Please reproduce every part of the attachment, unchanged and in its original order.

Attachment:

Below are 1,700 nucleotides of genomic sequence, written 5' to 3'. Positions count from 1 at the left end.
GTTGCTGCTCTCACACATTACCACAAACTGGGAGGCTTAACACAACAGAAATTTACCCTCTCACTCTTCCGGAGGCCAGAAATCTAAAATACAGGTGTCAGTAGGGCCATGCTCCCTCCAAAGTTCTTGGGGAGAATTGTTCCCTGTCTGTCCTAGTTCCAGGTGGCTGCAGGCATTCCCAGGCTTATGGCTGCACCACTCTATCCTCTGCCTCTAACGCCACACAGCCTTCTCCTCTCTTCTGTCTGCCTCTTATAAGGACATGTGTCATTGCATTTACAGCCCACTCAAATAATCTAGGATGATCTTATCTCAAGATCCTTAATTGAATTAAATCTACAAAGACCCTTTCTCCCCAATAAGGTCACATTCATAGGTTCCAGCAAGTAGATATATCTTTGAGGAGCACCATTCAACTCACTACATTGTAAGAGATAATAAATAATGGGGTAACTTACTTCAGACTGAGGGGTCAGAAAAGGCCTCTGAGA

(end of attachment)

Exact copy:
Below are 1,700 nucleotides of genomic sequence, written 5' to 3'. Positions count from 1 at the left end.
GTTGCTGCTCTCACACATTACCACAAACTGGGAGGCTTAACACAACAGAAATTTACCCTCTCACTCTTCCGGAGGCCAGAAATCTAAAATACAGGTGTCAGTAGGGCCATGCTCCCTCCAAAGTTCTTGGGGAGAATTGTTCCCTGTCTGTCCTAGTTCCAGGTGGCTGCAGGCATTCCCAGGCTTATGGCTGCACCACTCTATCCTCTGCCTCTAACGCCACACAGCCTTCTCCTCTCTTCTGTCTGCCTCTTATAAGGACATGTGTCATTGCATTTACAGCCCACTCAAATAATCTAGGATGATCTTATCTCAAGATCCTTAATTGAATTAAATCTACAAAGACCCTTTCTCCCCAATAAGGTCACATTCATAGGTTCCAGCAAGTAGATATATCTTTGAGGAGCACCATTCAACTCACTACATTGTAAGAGATAATAAATAATGGGGTAACTTACTTCAGACTGAGGGGTCAGAAAAGGCCTCTGAGA